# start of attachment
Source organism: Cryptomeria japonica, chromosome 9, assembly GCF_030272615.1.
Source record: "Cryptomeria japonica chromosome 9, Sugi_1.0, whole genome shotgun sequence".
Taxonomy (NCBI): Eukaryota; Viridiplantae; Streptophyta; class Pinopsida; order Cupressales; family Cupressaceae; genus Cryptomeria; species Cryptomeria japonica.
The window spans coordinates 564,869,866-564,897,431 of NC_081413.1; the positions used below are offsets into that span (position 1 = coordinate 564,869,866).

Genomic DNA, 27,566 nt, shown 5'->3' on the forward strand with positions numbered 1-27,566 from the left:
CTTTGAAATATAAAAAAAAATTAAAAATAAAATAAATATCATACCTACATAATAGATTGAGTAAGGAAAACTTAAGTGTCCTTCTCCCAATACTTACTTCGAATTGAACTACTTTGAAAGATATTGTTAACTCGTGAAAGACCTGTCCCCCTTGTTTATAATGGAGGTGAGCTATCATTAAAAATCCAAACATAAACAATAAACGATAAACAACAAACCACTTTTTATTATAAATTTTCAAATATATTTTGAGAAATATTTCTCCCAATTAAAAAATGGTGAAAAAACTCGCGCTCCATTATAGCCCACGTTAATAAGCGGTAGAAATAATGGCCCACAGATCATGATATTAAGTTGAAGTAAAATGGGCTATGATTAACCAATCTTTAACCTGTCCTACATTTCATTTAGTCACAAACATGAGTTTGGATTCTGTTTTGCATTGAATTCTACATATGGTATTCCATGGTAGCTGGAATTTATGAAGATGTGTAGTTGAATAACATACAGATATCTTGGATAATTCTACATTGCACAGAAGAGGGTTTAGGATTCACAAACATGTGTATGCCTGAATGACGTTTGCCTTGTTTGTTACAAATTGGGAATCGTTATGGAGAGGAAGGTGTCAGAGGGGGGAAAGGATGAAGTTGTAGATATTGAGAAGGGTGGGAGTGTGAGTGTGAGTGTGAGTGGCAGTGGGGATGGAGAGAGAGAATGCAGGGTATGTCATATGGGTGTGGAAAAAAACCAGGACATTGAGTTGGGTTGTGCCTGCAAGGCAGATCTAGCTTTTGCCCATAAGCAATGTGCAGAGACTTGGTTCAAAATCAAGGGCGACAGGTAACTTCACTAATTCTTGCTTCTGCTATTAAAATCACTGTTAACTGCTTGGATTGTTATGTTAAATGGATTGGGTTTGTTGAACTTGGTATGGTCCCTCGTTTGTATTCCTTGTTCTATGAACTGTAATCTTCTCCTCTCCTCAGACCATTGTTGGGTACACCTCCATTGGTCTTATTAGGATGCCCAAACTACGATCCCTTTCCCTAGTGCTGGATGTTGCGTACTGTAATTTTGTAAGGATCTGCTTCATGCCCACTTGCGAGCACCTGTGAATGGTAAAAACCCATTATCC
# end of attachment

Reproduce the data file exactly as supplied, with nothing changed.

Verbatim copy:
Source organism: Cryptomeria japonica, chromosome 9, assembly GCF_030272615.1.
Source record: "Cryptomeria japonica chromosome 9, Sugi_1.0, whole genome shotgun sequence".
Taxonomy (NCBI): Eukaryota; Viridiplantae; Streptophyta; class Pinopsida; order Cupressales; family Cupressaceae; genus Cryptomeria; species Cryptomeria japonica.
The window spans coordinates 564,869,866-564,897,431 of NC_081413.1; the positions used below are offsets into that span (position 1 = coordinate 564,869,866).

Genomic DNA, 27,566 nt, shown 5'->3' on the forward strand with positions numbered 1-27,566 from the left:
CTTTGAAATATAAAAAAAAATTAAAAATAAAATAAATATCATACCTACATAATAGATTGAGTAAGGAAAACTTAAGTGTCCTTCTCCCAATACTTACTTCGAATTGAACTACTTTGAAAGATATTGTTAACTCGTGAAAGACCTGTCCCCCTTGTTTATAATGGAGGTGAGCTATCATTAAAAATCCAAACATAAACAATAAACGATAAACAACAAACCACTTTTTATTATAAATTTTCAAATATATTTTGAGAAATATTTCTCCCAATTAAAAAATGGTGAAAAAACTCGCGCTCCATTATAGCCCACGTTAATAAGCGGTAGAAATAATGGCCCACAGATCATGATATTAAGTTGAAGTAAAATGGGCTATGATTAACCAATCTTTAACCTGTCCTACATTTCATTTAGTCACAAACATGAGTTTGGATTCTGTTTTGCATTGAATTCTACATATGGTATTCCATGGTAGCTGGAATTTATGAAGATGTGTAGTTGAATAACATACAGATATCTTGGATAATTCTACATTGCACAGAAGAGGGTTTAGGATTCACAAACATGTGTATGCCTGAATGACGTTTGCCTTGTTTGTTACAAATTGGGAATCGTTATGGAGAGGAAGGTGTCAGAGGGGGGAAAGGATGAAGTTGTAGATATTGAGAAGGGTGGGAGTGTGAGTGTGAGTGTGAGTGGCAGTGGGGATGGAGAGAGAGAATGCAGGGTATGTCATATGGGTGTGGAAAAAAACCAGGACATTGAGTTGGGTTGTGCCTGCAAGGCAGATCTAGCTTTTGCCCATAAGCAATGTGCAGAGACTTGGTTCAAAATCAAGGGCGACAGGTAACTTCACTAATTCTTGCTTCTGCTATTAAAATCACTGTTAACTGCTTGGATTGTTATGTTAAATGGATTGGGTTTGTTGAACTTGGTATGGTCCCTCGTTTGTATTCCTTGTTCTATGAACTGTAATCTTCTCCTCTCCTCAGACCATTGTTGGGTACACCTCCATTGGTCTTATTAGGATGCCCAAACTACGATCCCTTTCCCTAGTGCTGGATGTTGCGTACTGTAATTTTGTAAGGATCTGCTTCATGCCCACTTGCGAGCACCTGTGAATGGTAAAAACCCATTATCC